Philippine President Rodrigo Duterte has been making headlines in 2017 nearly as often as his equally controversial US counterpart, both of whom like to come out in support of each other’s often-criticised administrations. In this story about Duterte’s eldest child, we put a spotlight on how Paolo Duterte has found himself at the heart of a scandal that could force the first family of the Philippines from power.
New Facebook account turns tables on Cambodia’s ruling party with apparently leaked photos of first family
If there were a phrase that could be said to sum up 2017, it would without contestation probably be ‘fake news’. There were a number of viral stories that circulated across the region that had some element of fake news in it, and for Cambodia the one that proved to be the most popular was a scandalous internet leak of images on a Facebook page that appeared to show shady business dealings, intimate moments and curious selfies of Prime Minister Hun Sen and his family. The anonymous Facebook page that released the photos of Hun Sen’s family was part of an escalating social media battle that seems to have become commonplace in Cambodian politics, though often aimed in the opposite direction.
China’s construction bubble may leave Cambodia’s next generation without a home
In a four-part series that analysed the fours pillars of Cambodia’s economy, including manufacturing, agriculture, tourism and construction, the feature that explored an industry that overtook agriculture and tourism as the second-largest driver of growth in 2014 turned out to be one of the most widely read stories of the year. Despite the fact that the construction industry in Cambodia has been enjoying some incredible growth in recent years, there are concerns over the quality of some of these projects and an over-reliance on Chinese investment.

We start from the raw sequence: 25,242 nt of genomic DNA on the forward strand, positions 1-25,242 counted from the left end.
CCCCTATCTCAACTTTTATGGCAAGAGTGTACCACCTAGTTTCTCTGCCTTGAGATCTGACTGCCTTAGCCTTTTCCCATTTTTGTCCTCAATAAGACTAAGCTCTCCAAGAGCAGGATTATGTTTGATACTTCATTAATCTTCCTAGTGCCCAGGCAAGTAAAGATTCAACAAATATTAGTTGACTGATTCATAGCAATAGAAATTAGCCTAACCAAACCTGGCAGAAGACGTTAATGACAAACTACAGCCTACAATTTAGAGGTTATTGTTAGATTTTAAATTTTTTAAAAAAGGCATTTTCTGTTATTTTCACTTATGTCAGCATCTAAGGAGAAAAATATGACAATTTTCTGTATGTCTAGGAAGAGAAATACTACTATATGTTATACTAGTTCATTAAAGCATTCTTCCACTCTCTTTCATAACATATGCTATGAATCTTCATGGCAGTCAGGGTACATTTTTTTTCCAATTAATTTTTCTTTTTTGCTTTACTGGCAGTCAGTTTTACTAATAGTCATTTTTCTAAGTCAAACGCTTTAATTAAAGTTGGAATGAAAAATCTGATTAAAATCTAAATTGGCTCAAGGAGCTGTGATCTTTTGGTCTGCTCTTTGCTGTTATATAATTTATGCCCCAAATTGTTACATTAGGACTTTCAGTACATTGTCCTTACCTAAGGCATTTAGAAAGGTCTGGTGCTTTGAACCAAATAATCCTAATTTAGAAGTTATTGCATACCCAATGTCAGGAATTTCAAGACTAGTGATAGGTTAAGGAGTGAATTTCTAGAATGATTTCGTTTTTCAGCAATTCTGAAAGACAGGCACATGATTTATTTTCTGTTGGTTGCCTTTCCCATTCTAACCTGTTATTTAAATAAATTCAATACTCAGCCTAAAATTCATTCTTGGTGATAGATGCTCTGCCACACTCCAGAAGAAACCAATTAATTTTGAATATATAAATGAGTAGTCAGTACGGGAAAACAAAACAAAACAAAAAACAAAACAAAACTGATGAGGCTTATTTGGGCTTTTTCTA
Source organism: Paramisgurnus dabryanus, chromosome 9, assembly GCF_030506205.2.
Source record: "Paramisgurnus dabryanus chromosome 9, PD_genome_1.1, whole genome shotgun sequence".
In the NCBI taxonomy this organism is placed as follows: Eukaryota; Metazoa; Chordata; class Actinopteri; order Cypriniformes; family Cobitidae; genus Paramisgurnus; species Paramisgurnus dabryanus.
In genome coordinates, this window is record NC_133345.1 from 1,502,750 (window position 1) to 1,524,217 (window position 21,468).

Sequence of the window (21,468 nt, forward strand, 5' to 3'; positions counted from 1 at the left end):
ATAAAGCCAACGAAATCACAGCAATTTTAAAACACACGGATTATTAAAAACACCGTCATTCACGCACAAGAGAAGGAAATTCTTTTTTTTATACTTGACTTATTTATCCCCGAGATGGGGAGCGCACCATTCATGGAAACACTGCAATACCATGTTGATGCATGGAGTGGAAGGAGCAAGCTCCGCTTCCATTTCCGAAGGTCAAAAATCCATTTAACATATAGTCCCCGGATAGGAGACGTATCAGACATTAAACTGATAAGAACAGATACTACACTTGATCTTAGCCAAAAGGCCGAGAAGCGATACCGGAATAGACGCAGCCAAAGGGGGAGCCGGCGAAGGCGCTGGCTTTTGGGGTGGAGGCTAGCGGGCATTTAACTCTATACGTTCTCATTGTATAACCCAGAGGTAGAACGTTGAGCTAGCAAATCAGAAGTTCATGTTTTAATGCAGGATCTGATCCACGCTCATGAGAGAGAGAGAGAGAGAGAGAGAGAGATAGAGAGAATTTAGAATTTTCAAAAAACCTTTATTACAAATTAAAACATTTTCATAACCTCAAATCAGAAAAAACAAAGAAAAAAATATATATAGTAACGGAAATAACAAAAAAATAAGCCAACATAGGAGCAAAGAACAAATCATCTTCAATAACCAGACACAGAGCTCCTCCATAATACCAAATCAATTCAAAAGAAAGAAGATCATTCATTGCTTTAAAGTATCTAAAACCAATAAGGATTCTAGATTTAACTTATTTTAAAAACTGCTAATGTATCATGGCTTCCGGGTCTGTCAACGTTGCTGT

Vietnam stops drilling in South China Sea after threats from Beijing
An ever-contentious issue, which was also seen to dominate the talks at this year’s Asia-Pacific Economic Cooperation (Apec) Summit in Vietnam, is the hot topic of the South China Sea. But before this past fall’s Apec meetings had even kicked off, we shared a story on the threats Vietnam was receiving from China about a private company who was gas-drilling in an area of sea 400km of the country’s southeast coast. Vietnam ordered the company to halt their activity in the contested area immediately, as China said if they didn’t comply they would attack their bases in the Spratly Islands.
The big interview: Samuel L. Jackson on his newfound love of Vietnam
Rounding out our list of the best stories from 2017 was a profile with a bit of a lighter tone than the rest of the stories crowding near the top. In an interview with Samuel L. Jackson, the Hollywood icon spoke to us about his preference for villains, being an “uninteresting guy” and why Vietnam is his favourite place to film. “It’s really awesome. In the morning, when I was going to work at, like, 5am, I’d see 600 kids on bicycles going to school in their uniforms or walking on the road and going to school, and getting it done.”